Why is Pope Francis creating another commission to study women as deacons?

The Vatican did not say if the commission will study the history of women in the diaconate or a future with female deacons. 

L'Osservatore Romano/AP/File
Pope Francis hugs Sister Carmen Sammut, a missionary Sister of Our Lady of Africa, at the end of a special audience with members of the International Union of Superiors General at the Vatican, May 2016. The Pope announced the creation of a commission to study the possibility of female deacons.

In the three years he has held the papacy, Pope Francis has repeatedly said there should be a “more incisive female presence” in the Roman Catholic Church. But, he has been criticized of not acting enough on those words.

That could soon change.

The pope created Tuesday the Commission for the Study of the Diaconate of Women. In a statement, the Vatican announced the 13 members of the commission, referencing comments by the pope in May that a study of the history of female deacons would benefit the church. 

The Vatican's announcement has led to speculation over whether the "People’s Pontiff" will be the first to bring the church in line with contemporary attitudes about women. While conservatives worry female deacons would be a “slippery slope” to women in the priesthood, others argue it’s about time the church caught up to other major Christian denominations in opening up their leadership to women.

“It’s way overdue,” says Susan Ross, a theology professor at Loyola University Chicago, and past president of the Catholic Theological Society of America. “The second wave of the women’s movement is over 50 years old,” she says, adding women were ordained in major Protestant denominations starting around that time.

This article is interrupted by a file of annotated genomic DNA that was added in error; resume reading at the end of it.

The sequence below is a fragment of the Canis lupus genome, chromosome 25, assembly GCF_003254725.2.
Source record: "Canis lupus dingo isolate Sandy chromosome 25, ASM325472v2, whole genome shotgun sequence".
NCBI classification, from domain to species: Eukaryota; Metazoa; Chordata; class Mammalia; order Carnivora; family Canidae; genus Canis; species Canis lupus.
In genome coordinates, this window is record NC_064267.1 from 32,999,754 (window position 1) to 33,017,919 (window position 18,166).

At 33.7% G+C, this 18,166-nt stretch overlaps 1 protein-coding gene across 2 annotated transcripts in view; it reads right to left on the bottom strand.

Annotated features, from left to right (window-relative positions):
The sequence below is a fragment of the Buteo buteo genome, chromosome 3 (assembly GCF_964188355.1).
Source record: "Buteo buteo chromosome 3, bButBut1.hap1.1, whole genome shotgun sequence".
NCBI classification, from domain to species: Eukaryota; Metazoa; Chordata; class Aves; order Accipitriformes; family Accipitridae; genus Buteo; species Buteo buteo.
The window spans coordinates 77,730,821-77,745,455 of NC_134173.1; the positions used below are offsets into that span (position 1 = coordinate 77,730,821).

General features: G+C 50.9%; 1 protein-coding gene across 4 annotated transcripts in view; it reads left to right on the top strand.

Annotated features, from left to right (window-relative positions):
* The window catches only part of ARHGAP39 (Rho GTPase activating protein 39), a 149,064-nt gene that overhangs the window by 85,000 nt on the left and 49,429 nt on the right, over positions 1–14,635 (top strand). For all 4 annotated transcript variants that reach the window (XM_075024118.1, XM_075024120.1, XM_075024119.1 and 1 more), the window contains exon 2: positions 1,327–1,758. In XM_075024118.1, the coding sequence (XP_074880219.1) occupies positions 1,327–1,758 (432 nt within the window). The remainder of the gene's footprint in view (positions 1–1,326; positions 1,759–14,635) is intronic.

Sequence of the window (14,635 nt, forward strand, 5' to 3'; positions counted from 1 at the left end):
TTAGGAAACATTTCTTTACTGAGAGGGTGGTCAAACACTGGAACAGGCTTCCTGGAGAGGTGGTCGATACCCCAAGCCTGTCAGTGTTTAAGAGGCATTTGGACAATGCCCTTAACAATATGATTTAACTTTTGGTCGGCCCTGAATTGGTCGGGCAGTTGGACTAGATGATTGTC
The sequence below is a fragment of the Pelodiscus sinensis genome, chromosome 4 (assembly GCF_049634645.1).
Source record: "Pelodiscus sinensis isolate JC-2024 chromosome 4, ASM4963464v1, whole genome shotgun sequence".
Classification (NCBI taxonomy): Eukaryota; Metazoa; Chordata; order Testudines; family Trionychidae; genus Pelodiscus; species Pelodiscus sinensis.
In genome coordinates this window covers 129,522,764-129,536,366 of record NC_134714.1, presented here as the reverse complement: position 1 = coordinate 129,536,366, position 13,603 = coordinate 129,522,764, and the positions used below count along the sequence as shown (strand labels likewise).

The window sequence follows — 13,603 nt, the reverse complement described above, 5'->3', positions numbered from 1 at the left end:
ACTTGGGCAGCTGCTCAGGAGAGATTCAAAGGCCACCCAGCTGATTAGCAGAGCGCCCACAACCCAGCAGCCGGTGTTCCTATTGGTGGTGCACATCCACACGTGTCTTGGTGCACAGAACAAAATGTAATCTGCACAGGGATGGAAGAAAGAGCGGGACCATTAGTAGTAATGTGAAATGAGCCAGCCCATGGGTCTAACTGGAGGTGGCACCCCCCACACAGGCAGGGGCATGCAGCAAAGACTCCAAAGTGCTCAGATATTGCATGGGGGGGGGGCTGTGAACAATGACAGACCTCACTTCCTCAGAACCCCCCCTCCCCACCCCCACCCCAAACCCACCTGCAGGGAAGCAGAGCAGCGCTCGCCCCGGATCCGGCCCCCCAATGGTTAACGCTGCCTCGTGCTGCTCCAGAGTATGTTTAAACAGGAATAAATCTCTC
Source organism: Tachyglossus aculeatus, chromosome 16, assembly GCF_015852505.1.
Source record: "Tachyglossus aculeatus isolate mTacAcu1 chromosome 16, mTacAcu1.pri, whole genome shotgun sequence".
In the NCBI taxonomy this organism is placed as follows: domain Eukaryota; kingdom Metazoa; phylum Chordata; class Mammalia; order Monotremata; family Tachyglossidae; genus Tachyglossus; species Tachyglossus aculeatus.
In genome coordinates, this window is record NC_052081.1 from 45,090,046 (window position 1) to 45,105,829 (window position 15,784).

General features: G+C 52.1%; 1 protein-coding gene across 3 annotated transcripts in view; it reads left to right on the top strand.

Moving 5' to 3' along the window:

“The diaconate would be affirming what women already do. Women have so many roles of service in the church, but have no official status,” she continues, in a phone interview with The Christian Science Monitor. “To give women an official status is, I think, way, way, way overdue.”

The Vatican did not elaborate on whether the commission will focus on just the history of women in the diaconate, or if it will consider a future with female deacons. Composed of seven men, and six women, the commission will include priests, nuns, and professors, but no deacons. Archbishop Luis Francisco Ladaria Ferrer, secretary of the body responsible for Catholic doctrine, will lead the commission. Also named to it is Phyllis Zagano, a professor at Hofstra University. Dr. Zagano has written at length on the history of the diaconate, including the book, “Holy Saturday: An Argument for the Restoration of the Female Diaconate in the Catholic Church.”

Though deacons can't hear confessions or consecrate the Eucharist, they can perform many other functions that priests can, including officiating weddings, baptisms, and funerals. Currently, only married or celibate men over 35 are eligible for the diaconate.  

The church does have a history of female deacons, from Phoebe in the First Testament to the Middle Ages, when the diaconate faded as a separate order, writes Dr. Zagano, in a 2015 article for Harvard Divinity School’s summer bulletin.